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Tropical park with native species will add much-needed green space to Hong Kong

Plastic ‘tsunami’ trashes Hong Kong beaches

July 11, 2016 by  
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A deluge of garbage is overwhelming Hong Kong beaches. In what some refer to as a trash ‘ tsunami ,’ Hong Kong beaches have seen an estimated six to 10 times the usual amount of trash recently. And most of that garbage is plastic that won’t easily decompose. Trash washing up on beaches isn’t unheard of for Hong Kong, but this amount of trash is abnormal. Lantau Island’s Cheung Sha Beach and Hong Kong Island’s Stanley Beach have seen ” tens of thousands of tons ” of garbage washed ashore in areas where children typically play. Hong Kong’s Environmental Protection Department blames June flooding in China and monsoon winds. Councilor Paul Zimmerman said the trash washed in from illegal and legal dumps in Hong Kong and China. Related: How two amazing teenage girls convinced Bali to ban plastic bags Many think the trash is coming from China as well as Hong Kong because of the trash packaging and labels. Sea Shepherd Hong Kong , a conservation group, points to a dump on the island of Wai Ling Ding. Just south of Hong Kong, the island is administrated by China and home to a dump which Sea Shepherd director Gary Stokes described as a “glacier of trash” that could be flowing downhill into the ocean . An Environmental Protection Department April 2015 report claims Hong Kong ocean trash ” does not constitute a serious problem .” But Coastal Watch , a World Wildlife Fund project, said up to 15,000 metric tons of ocean trash are gathered yearly in Hong Kong. One local described the current issue as ” effectively a solidified ‘oil spill’ of trash/plastic .” One Green Planet writes, “8.8 million tons of plastic” end up in our oceans every year. That trash poses a threat to marine creatures and pollutes the environment, and likely won’t break down for about 1,000 years. Via One Green Planet and CNN Images via Ocean Recovery Alliance Facebook

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World’s oldest panda celebrates with cake and bamboo. Happy Birthday Jia Jia!

July 28, 2015 by  
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Celebrations took place Tuesday, July 28 at Ocean Park in Hong Kong as Jia Jia took her place the Guinness Book of World Records as the oldest living panda in captivity. Jia Jia was presented with a colorful cake of ice and fruit juice, as well as a handful of fresh bamboo shoots to mark the occasion, as her caretakers at Ocean Park noted that she is remarkably active and healthy for a panda of her highly advanced years. Read the rest of World’s oldest panda celebrates with cake and bamboo. Happy Birthday Jia Jia!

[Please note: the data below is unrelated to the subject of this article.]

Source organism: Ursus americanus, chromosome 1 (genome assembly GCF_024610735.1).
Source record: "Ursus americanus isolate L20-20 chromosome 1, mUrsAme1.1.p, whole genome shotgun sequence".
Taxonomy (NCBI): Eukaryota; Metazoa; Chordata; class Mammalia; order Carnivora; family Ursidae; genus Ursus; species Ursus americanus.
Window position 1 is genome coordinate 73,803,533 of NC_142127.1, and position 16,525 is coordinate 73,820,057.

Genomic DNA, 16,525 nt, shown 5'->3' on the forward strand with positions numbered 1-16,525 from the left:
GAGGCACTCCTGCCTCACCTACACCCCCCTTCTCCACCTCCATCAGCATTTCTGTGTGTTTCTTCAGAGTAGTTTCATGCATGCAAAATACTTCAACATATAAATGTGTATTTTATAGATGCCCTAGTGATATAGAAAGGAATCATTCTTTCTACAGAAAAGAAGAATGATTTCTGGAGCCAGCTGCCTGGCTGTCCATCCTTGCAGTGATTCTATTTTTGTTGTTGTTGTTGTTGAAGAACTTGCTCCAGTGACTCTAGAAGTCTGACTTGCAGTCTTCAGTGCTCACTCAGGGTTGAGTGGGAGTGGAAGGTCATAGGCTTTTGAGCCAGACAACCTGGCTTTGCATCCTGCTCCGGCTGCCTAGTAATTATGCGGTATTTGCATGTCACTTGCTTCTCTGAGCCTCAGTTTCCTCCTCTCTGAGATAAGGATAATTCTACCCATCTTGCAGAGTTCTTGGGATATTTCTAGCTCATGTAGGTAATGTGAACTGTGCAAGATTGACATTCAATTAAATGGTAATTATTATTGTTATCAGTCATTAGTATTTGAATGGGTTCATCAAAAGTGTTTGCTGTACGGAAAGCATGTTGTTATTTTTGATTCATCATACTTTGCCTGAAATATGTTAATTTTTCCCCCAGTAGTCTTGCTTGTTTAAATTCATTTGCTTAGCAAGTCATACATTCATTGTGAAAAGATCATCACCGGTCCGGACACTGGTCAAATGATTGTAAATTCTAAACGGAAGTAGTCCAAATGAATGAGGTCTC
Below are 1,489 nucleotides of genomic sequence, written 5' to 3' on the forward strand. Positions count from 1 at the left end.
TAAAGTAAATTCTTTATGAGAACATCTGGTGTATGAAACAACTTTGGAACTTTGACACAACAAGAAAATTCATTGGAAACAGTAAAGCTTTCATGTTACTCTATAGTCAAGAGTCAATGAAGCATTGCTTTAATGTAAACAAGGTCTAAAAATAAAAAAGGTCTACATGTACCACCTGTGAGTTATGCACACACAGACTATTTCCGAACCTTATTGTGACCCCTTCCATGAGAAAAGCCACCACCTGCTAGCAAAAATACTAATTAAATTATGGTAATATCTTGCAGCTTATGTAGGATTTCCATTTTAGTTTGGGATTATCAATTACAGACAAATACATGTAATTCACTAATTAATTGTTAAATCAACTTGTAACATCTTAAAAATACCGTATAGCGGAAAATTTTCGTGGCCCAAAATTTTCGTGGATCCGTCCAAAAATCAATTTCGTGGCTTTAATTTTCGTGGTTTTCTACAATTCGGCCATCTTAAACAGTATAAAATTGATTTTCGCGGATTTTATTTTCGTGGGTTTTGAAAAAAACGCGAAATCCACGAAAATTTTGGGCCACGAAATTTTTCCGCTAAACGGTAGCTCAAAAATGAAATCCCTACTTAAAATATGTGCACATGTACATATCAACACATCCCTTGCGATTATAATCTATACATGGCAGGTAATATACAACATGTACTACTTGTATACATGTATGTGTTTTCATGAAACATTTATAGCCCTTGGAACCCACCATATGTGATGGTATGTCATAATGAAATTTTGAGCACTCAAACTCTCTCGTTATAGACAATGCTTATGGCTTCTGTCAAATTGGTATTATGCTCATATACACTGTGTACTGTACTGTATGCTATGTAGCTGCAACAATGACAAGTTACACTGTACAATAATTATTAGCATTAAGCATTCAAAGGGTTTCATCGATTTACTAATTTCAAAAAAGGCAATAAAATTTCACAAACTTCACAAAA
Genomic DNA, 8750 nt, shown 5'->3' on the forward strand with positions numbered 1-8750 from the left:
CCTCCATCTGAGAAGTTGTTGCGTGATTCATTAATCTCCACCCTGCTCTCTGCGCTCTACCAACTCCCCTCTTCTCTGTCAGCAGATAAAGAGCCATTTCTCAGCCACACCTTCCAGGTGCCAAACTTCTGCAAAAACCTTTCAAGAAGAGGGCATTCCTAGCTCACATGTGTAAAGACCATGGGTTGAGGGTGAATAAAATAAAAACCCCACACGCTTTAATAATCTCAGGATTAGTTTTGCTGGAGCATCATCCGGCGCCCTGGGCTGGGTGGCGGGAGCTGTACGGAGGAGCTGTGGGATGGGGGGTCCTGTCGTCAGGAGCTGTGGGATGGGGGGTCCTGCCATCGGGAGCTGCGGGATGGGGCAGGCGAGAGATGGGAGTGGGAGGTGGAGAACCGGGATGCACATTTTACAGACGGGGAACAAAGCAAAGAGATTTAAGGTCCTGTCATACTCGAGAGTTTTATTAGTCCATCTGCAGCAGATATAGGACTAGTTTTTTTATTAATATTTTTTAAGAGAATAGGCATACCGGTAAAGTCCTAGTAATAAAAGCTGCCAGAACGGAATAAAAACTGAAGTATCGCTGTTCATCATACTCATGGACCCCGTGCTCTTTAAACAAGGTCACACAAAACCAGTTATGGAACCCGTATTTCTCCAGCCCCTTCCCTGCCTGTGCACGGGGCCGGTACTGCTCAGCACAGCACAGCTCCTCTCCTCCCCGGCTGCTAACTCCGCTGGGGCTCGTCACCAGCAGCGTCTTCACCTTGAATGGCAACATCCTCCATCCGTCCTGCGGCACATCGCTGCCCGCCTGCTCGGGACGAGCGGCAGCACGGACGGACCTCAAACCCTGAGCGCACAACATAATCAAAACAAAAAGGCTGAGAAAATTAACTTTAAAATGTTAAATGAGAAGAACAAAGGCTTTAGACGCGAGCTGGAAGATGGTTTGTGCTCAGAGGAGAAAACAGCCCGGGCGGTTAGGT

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Hong Kong’s Community Green Station blends bamboo screens and shipping containers

May 20, 2015 by  
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Read the rest of Hong Kong’s Community Green Station blends bamboo screens and shipping containers Permalink | Add to del.icio.us | digg Post tags: Architectural Services Department , bamboo screens , Community Green Station , contemporary Chinese-style , Hong Kong , modular architecture , open courtyards , prefab architecture , recycled shipping containers , Sha Tin

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Hong Kong’s Community Green Station blends bamboo screens and shipping containers

WING multi-use loft transforms a derelict warehouse into a cultural hub in Hong Kong

April 28, 2015 by  
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Read the rest of WING multi-use loft transforms a derelict warehouse into a cultural hub in Hong Kong Permalink | Add to del.icio.us | digg Post tags: derelict warehouse , event space , green renovation , Hong Kong , industrial warehouse , lead , natural light , performance space , Wing loft

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WING multi-use loft transforms a derelict warehouse into a cultural hub in Hong Kong

Poachers in Mozambique are Killing Elephants on an Industrial Scale

September 25, 2014 by